MFDP Challenge at Democratic National Convention
Almost immediately after arriving in Atlantic City, the MFDP delegation set up a 24-hour vigil for James Chaney, Andrew Goodman, and Mickey Schwerner on the busy and popular boardwalk. With the city bustling with visiting politicians and media, MFDP delegates wanted to be sure that the three civil rights workers murdered in Neshoba County earlier that summer were not forgotten or ignored. The MFDP delegation knew that it had a tough fight ahead although they had been given verbal support from some of the Democratic Party leadership. They were challenging real power at the national level and the needs of Black Mississippians had never been much of a priority there.
Black Mississippians, with the help of summer volunteers and SNCC field secretaries, had spent the entire summer building the MFDP. Now, sixty-eight delegates from Mississippi–”black, white, maids, ministers, farmers, painters, mechanics, schoolteachers, the young, the old”–were in Atlantic City to take the next step.
Dressed in their “Sunday best,” they, along with COFO and SNCC workers pressed the validity of the challenge to delegates from other states. James Forman even spied SNCC’s “Ivanhoe Donaldson and Charlie Cobb, the blue jean twins of Mississippi … all dressed up in Ivy League outfits … lobbying with delegates from Northern states, and lobbying hard.” The MFDP delegation was optimistic. Democrats from New York, Oregon, and Michigan, as well as civil rights leaders like Martin Luther King, Jr. and CORE’s James Farmer, endorsed their bid for the seats.
However, the delegation had to convince the Credentials Committee, a jury of 108 party members, of the legality of the Convention Challenge. A number of witnesses testified that Black Mississippians were systematically excluded from the regular state Democratic Party. The last to take the stage was Fannie Lou Hamer, a former sharecropper who was evicted from her home for trying to register to vote and viciously beaten in the Winona Jail for her civil rights activities. “She had Mississippi in her bones,” remembered Bob Moses later. And, recalled Charles Sherrod, “no human being confronted with the truth of [her] testimony could remain indifferent to it.”
Mrs. Hamer’s testimony was so powerful that President Lyndon Johnson called a press conference to push her off the air. Johnson’s nomination was certain, and he knew he had locked up the Black vote. But he feared a white Southern backlash if the MFDP was seated. Therefore, he used everything in his arsenal to derail the challenge and force MFDP supporters to back down.
Finally, after much arm-twisting from the Johnson administration, party leaders offered the MFDP delegation two at-large seats at the convention to be filled by Aaron Henry and Tougaloo College chaplain Edwin King. The party also pledged to eliminate racial discrimination in all future conventions. The delegation rejected this “compromise.” As MFDP vice chair Fannie Lou Hamer put it, “we didn’t come all this way for no two seats.”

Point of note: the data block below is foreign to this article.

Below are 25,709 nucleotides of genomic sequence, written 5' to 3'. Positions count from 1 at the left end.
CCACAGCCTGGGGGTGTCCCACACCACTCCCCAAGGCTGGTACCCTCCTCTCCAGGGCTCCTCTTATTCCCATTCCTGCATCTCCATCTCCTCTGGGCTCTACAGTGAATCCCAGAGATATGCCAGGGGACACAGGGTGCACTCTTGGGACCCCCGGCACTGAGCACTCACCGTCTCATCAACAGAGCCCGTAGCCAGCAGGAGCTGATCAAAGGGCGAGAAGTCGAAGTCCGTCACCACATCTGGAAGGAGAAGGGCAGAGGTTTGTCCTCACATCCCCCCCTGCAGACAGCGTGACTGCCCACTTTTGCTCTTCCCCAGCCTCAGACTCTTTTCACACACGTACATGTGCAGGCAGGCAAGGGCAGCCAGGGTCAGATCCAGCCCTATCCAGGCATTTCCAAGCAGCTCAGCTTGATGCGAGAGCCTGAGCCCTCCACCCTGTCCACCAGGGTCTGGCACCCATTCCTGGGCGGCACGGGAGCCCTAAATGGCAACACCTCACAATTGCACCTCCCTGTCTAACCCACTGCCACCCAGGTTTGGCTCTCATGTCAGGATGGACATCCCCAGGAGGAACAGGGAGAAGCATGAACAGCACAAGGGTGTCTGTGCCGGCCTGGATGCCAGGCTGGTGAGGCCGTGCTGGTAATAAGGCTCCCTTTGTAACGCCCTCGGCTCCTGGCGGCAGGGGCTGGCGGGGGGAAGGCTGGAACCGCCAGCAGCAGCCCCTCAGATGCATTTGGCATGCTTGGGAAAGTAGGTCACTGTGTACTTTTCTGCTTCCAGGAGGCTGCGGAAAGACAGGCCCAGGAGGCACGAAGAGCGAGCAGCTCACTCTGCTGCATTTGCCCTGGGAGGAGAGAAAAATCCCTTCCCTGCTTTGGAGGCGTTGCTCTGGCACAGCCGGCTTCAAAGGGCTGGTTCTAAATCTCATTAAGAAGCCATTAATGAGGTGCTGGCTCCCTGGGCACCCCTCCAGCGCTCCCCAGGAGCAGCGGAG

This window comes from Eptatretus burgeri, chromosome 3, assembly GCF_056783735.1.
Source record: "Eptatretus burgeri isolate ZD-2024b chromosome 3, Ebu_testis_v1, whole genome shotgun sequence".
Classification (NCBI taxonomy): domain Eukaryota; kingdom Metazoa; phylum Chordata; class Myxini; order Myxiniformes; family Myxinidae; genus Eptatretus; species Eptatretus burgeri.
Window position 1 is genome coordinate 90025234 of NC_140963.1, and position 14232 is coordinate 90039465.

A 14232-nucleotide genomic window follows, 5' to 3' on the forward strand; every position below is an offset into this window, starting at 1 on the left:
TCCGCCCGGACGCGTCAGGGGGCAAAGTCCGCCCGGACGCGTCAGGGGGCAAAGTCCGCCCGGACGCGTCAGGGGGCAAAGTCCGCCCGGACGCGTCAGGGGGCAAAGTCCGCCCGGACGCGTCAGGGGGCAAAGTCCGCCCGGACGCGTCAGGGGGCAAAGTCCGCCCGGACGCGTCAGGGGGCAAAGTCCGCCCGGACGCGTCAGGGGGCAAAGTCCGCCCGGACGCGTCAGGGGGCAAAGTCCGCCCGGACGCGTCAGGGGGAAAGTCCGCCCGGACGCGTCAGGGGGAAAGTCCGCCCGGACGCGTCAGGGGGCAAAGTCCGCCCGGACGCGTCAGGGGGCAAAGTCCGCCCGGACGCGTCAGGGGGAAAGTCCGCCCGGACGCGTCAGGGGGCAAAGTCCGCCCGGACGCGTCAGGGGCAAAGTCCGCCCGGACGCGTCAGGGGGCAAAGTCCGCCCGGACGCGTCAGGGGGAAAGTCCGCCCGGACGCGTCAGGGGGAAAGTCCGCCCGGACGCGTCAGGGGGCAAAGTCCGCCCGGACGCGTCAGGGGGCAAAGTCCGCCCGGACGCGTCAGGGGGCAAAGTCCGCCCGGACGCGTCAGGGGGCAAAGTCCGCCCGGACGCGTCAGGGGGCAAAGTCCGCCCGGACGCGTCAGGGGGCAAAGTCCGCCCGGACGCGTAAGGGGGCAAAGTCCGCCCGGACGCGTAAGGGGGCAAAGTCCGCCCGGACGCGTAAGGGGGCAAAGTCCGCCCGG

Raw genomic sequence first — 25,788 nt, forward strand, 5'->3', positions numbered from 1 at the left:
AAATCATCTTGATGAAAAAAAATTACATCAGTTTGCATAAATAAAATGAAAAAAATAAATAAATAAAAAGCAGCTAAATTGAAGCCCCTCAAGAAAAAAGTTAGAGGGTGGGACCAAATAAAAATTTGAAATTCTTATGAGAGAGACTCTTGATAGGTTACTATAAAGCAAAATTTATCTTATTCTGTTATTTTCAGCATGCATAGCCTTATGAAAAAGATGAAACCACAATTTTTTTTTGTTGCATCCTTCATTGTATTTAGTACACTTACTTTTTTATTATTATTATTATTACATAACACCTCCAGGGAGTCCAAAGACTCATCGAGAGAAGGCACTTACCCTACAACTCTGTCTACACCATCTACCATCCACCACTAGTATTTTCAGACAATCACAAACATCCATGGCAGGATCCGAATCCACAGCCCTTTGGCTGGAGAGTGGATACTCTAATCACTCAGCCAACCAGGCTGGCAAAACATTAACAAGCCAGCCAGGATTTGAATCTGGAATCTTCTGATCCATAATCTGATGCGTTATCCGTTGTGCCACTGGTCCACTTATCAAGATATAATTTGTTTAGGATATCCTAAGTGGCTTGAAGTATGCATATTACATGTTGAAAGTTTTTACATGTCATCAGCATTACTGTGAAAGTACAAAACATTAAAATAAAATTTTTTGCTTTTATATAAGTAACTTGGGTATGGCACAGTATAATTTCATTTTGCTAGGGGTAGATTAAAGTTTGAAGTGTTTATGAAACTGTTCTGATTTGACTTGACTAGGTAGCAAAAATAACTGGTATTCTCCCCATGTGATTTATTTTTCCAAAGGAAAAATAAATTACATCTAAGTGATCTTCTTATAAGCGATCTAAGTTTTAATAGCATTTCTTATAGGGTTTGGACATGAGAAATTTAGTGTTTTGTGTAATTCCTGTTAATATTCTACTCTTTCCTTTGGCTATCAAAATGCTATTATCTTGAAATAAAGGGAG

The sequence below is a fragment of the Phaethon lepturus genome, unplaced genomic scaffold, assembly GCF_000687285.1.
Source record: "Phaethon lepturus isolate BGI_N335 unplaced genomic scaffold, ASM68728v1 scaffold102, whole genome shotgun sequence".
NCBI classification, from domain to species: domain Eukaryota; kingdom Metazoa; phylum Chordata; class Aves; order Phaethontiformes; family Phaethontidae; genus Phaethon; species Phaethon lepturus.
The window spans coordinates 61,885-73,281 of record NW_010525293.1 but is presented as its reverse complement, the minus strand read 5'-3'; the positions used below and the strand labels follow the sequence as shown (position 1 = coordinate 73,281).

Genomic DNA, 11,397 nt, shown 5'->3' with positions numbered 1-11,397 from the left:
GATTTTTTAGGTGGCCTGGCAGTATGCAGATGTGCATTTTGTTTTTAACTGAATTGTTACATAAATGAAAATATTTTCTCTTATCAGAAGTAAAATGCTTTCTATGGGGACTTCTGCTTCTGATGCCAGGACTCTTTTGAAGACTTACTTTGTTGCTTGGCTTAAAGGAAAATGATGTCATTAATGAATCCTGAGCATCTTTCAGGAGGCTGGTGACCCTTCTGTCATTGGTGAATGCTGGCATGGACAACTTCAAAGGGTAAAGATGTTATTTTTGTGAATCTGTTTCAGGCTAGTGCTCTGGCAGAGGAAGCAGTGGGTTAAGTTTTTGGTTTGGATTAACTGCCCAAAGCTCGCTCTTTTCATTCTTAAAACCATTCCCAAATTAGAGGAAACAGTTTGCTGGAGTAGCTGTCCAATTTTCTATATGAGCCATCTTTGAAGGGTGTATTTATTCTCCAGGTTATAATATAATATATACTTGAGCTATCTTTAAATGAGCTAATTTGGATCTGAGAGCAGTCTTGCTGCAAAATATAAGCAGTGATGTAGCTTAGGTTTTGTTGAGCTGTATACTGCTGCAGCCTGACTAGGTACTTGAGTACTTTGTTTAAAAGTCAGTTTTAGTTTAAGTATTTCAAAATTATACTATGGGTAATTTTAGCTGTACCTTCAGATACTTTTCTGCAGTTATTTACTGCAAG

For SNCC, the MFDP rejection was a turning point in the organization’s history. “Never again were we lulled into believing that our task was exposing injustices so that the “good” people of America could eliminate them,” recalled Cleveland Sellers. “After Atlantic City, our struggle was not for civil rights, but for liberation.”
Stokely Carmichael with Ekwueme Michael Thelwell, Ready for Revolution: The Life and Struggles of Stokely Carmichael (New York: Scribner, 2003).
John Dittmer, Local People: The Struggle for Civil Rights in Mississippi(Urbana: University of Illinois Press, 1994).
James Forman, The Making of Black Revolutionaries (Washington, DC: Open Hand Pub., 1985).
Fannie Lou Hamer, “To Praise Our Bridges,” The Eyes on the Prize Civil Rights Reader: Documents, Speeches, And Firsthand Accounts from the Black Freedom Struggle, 1954-1990, edited by Clayborne Carson et al. (New York: Penguin Books, 1991), 176-179.
Mary King, Freedom Song: A Personal Story of the 1960s Civil Rights Movement (New York: William Morrow and Company, Inc., 1987).
Robert P. Moses and Charles E. Cobb, Jr., Radical Equations: Civil Rights from Mississippi to the Algebra Project (Boston: Beacon Press, 2001).
Charles Payne, I’ve Got the Light of Freedom: The Organizing Tradition and the Mississippi Freedom Struggle (Berkeley: The University of California Press, 1995).
Cleveland Sellers with Robert Terrell, The River of No Return: The Autobiography of a Black Militant and the Life and Death of SNCC (Jackson: University of Mississippi Press, 1990).
Charles Sherrod, “Mississippi at Atlantic City,” The Eyes on the Prize Civil Rights Reader: Documents, Speeches, And Firsthand Accounts from the Black Freedom Struggle, 1954-1990, edited by Clayborne Carson et al. (New York: Penguin Books, 1991), 186-189.